Thursday, December 30, 2004
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Make some New Year's resolutions for building talent
BY WILLIAM WERKSMAN
With the New Year, many of us will make our annual resolutions hoping to lose weight, shape up, and spend more quality time with loved ones. At CareerInsider.com, we are forecasting 2005 to be the year of the "talent war." Employers should be drawing up their own set of New Year's resolutions aimed at transforming their workforce from mere employees to "partners in success." 1. Manage and avoid employee turnover at all costs. Replacing a key employee is an expensive proposition. When good people depart, they take more than their physical presence from the company. They take their intellectual capital as well. Industry knowledge, client contacts and customer relationships that took years to build up are suddenly gone from your arsenal.
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Review compensation and benefits offered to employees at all levels to ensure they are competitive with, if not better than, industry norms. Set a company goal of reducing turnover to less than 5 percent annually and take steps to create a company-wide recognition program spotlighting key performers from all departments. Web Directory Yellow Pages White Pages Meet Someone My Page City Guide Lottery Results Weather Movie Listings Maps/Directions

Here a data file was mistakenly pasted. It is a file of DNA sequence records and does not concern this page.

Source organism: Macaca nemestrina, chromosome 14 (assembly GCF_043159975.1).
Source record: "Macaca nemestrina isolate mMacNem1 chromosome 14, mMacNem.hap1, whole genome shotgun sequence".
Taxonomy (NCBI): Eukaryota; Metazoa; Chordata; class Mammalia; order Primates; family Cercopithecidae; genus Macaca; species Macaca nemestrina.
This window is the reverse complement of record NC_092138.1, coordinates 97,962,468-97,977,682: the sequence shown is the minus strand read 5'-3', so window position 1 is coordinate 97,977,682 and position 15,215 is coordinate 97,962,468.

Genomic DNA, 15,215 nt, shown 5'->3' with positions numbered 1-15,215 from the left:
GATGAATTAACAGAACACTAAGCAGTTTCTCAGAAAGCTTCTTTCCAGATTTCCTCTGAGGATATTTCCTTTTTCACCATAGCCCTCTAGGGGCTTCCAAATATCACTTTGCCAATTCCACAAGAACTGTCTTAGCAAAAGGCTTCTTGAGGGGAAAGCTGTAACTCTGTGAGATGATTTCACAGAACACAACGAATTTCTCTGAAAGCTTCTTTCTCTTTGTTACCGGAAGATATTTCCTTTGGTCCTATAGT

2. Recognize that demographics are changing nationally that will impact your workforce today and tomorrow. Statistically, as Baby Boomers prepare for retirement, many companies will be faced with a shortage of leadership and experience. Human Resource departments, in conjunction with senior managers, must identify and cultivate relationships with prospective leaders inside their own organizations or inside competitors' companies. Once identified internally or recruited to the company through external sources, companies must foster the development of these "up and coming" managers through executive training and mentorship programs. Building leaders for tomorrow will pay off.
3. Create a company-wide recruitment strategy. As the pace of hiring speeds up, the depth of the qualified talent pool will become shallower. It is critical for Human Resources to partner with all departments and create a comprehensive recruitment strategy. Core to this strategy is understanding what a "recruited candidate" is. A recruited candidate is someone who possesses a skill set or knowledge base that the company covets for a specific and immediate need or future business development. A recruited candidate should be made to feel welcomed and wanted. Technology and personal contacts can assist in the identification and attraction of recruited candidates, but only a cohesive company-wide strategy will help secure top candidates for your company. Take the time to share your company resolutions with your employees. It will help them see that they truly are your "Partners in Success." William (Bill) A. Werksman is the managing partner and principal shareholder in Resource Partners (www.careerinsider.com) and the owner of 65 proprietary career-related Internet sites. He may be reached at 702-248-1028.